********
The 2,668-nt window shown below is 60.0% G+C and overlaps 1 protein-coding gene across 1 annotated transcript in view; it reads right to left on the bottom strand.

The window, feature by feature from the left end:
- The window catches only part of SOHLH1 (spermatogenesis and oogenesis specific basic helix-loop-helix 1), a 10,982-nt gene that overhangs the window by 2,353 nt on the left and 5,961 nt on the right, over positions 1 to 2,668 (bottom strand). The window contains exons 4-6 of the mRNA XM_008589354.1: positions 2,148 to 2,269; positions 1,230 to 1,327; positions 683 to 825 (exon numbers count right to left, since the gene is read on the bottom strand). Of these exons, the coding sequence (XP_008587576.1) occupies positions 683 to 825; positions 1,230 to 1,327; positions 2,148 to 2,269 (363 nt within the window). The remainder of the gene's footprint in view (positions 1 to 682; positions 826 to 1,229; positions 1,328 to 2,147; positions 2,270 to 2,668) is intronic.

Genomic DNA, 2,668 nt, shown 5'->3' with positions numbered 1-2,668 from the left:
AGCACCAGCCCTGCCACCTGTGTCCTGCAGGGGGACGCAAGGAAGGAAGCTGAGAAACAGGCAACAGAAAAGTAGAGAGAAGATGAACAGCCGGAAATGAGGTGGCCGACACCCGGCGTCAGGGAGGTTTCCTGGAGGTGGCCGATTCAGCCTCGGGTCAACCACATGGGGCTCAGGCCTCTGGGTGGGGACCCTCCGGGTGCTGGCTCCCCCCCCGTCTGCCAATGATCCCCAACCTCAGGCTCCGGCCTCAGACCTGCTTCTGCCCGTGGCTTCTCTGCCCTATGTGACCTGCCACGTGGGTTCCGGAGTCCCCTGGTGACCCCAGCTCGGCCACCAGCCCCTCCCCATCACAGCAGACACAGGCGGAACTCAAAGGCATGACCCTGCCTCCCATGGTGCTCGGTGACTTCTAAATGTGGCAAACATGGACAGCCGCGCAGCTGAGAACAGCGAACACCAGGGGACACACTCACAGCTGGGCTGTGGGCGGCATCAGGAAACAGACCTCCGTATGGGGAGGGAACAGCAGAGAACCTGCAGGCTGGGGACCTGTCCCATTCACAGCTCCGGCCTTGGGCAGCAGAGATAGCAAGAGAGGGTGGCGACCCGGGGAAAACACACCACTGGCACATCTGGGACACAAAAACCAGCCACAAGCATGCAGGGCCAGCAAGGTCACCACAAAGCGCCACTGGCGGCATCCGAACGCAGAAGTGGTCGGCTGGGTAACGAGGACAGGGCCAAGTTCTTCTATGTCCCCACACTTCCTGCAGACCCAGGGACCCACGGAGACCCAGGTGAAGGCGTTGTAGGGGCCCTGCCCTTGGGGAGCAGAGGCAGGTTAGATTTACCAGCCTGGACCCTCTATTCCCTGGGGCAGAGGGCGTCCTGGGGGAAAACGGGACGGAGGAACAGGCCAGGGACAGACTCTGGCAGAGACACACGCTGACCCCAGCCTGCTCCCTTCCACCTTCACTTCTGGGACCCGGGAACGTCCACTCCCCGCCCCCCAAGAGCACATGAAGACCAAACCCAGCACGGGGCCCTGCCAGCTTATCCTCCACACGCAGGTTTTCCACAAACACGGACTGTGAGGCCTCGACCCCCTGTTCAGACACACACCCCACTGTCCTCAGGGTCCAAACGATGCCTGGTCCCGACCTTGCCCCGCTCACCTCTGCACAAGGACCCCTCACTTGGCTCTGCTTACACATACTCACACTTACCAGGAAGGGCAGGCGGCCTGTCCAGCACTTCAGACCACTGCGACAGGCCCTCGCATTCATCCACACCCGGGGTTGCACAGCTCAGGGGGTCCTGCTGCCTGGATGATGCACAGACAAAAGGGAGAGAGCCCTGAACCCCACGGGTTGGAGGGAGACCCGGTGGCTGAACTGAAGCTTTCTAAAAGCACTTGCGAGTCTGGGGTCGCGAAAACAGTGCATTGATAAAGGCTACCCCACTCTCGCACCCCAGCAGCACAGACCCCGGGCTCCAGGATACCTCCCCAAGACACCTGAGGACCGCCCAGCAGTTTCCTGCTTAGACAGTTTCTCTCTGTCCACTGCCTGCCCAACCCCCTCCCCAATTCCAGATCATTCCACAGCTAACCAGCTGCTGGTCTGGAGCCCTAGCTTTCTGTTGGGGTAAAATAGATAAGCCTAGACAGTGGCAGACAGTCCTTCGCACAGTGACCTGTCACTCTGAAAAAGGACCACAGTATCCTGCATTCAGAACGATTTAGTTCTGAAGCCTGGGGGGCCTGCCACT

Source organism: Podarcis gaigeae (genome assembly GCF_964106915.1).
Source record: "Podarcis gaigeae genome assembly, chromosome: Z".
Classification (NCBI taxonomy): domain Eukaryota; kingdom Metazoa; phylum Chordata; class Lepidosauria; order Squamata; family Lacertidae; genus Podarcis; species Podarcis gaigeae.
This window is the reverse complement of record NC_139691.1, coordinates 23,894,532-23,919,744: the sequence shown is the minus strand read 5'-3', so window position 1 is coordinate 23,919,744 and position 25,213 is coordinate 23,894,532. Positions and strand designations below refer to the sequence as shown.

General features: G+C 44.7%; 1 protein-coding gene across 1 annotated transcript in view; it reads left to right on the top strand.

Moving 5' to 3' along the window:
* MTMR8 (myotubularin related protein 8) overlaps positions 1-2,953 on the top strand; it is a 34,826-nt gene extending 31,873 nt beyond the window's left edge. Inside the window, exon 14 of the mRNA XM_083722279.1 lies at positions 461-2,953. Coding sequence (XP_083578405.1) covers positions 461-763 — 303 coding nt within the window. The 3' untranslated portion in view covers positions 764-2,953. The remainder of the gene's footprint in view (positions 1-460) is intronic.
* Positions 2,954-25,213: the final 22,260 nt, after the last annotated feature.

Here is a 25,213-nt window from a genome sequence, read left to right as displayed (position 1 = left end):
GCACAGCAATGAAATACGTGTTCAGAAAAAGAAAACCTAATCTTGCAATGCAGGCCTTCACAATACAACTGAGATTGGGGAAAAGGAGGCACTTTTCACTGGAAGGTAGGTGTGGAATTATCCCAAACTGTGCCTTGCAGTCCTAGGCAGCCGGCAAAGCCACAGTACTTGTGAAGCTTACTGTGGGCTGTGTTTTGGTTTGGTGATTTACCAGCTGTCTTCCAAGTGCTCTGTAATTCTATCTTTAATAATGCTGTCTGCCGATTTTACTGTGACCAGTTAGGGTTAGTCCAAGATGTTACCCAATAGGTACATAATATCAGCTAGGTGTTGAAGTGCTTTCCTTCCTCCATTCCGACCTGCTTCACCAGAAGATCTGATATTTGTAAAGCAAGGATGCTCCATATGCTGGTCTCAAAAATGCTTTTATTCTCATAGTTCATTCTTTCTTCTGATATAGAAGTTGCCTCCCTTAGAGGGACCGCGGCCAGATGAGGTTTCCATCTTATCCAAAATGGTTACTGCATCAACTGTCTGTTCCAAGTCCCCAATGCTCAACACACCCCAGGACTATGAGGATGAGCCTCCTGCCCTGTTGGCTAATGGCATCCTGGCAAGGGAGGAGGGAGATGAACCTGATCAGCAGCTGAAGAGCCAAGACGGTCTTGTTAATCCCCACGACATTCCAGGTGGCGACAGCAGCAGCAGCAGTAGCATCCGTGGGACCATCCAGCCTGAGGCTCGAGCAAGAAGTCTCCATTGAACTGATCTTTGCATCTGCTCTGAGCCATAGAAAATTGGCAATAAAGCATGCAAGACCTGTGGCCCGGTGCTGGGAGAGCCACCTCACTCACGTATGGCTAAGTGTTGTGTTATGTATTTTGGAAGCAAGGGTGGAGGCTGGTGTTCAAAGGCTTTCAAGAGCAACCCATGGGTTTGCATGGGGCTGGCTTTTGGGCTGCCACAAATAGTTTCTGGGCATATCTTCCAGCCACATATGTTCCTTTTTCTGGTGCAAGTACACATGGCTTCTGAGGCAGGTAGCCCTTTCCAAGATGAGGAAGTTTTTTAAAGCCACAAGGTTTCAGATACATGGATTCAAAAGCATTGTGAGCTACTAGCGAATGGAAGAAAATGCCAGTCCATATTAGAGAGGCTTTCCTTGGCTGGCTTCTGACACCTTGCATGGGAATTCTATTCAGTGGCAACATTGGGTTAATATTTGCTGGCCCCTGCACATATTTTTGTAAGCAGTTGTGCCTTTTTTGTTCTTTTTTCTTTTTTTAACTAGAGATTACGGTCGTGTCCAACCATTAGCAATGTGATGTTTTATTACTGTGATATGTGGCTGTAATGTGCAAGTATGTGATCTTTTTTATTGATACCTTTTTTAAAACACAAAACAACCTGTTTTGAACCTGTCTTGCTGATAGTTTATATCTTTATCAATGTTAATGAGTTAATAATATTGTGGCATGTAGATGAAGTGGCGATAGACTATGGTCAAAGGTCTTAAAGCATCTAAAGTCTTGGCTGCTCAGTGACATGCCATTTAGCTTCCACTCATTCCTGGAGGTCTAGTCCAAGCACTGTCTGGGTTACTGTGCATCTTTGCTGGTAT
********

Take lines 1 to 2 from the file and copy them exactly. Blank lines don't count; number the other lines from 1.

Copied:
The 2,668-nt window shown below is 60.0% G+C and overlaps 1 protein-coding gene across 1 annotated transcript in view; it reads right to left on the bottom strand.

The window, feature by feature from the left end: